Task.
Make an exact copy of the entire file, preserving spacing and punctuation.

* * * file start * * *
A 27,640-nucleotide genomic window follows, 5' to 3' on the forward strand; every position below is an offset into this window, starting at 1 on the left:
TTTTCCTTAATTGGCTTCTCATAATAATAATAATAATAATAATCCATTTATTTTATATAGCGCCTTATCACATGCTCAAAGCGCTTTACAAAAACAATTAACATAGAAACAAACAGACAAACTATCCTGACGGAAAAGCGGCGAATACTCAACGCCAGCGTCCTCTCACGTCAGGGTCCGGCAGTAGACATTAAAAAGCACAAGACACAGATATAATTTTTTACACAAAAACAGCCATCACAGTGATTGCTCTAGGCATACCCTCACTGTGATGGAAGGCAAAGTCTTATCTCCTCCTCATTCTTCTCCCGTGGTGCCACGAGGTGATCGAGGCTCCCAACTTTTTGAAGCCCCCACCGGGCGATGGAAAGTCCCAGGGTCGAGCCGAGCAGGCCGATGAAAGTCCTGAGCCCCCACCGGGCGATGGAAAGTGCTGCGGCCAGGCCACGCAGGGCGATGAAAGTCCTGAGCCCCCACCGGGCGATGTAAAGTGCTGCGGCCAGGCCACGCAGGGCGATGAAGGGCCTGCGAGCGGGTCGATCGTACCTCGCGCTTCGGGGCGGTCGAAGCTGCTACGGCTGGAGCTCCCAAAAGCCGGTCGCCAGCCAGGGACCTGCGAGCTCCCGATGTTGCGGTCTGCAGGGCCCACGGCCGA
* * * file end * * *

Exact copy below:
A 27,640-nucleotide genomic window follows, 5' to 3' on the forward strand; every position below is an offset into this window, starting at 1 on the left:
TTTTCCTTAATTGGCTTCTCATAATAATAATAATAATAATAATCCATTTATTTTATATAGCGCCTTATCACATGCTCAAAGCGCTTTACAAAAACAATTAACATAGAAACAAACAGACAAACTATCCTGACGGAAAAGCGGCGAATACTCAACGCCAGCGTCCTCTCACGTCAGGGTCCGGCAGTAGACATTAAAAAGCACAAGACACAGATATAATTTTTTACACAAAAACAGCCATCACAGTGATTGCTCTAGGCATACCCTCACTGTGATGGAAGGCAAAGTCTTATCTCCTCCTCATTCTTCTCCCGTGGTGCCACGAGGTGATCGAGGCTCCCAACTTTTTGAAGCCCCCACCGGGCGATGGAAAGTCCCAGGGTCGAGCCGAGCAGGCCGATGAAAGTCCTGAGCCCCCACCGGGCGATGGAAAGTGCTGCGGCCAGGCCACGCAGGGCGATGAAAGTCCTGAGCCCCCACCGGGCGATGTAAAGTGCTGCGGCCAGGCCACGCAGGGCGATGAAGGGCCTGCGAGCGGGTCGATCGTACCTCGCGCTTCGGGGCGGTCGAAGCTGCTACGGCTGGAGCTCCCAAAAGCCGGTCGCCAGCCAGGGACCTGCGAGCTCCCGATGTTGCGGTCTGCAGGGCCCACGGCCGA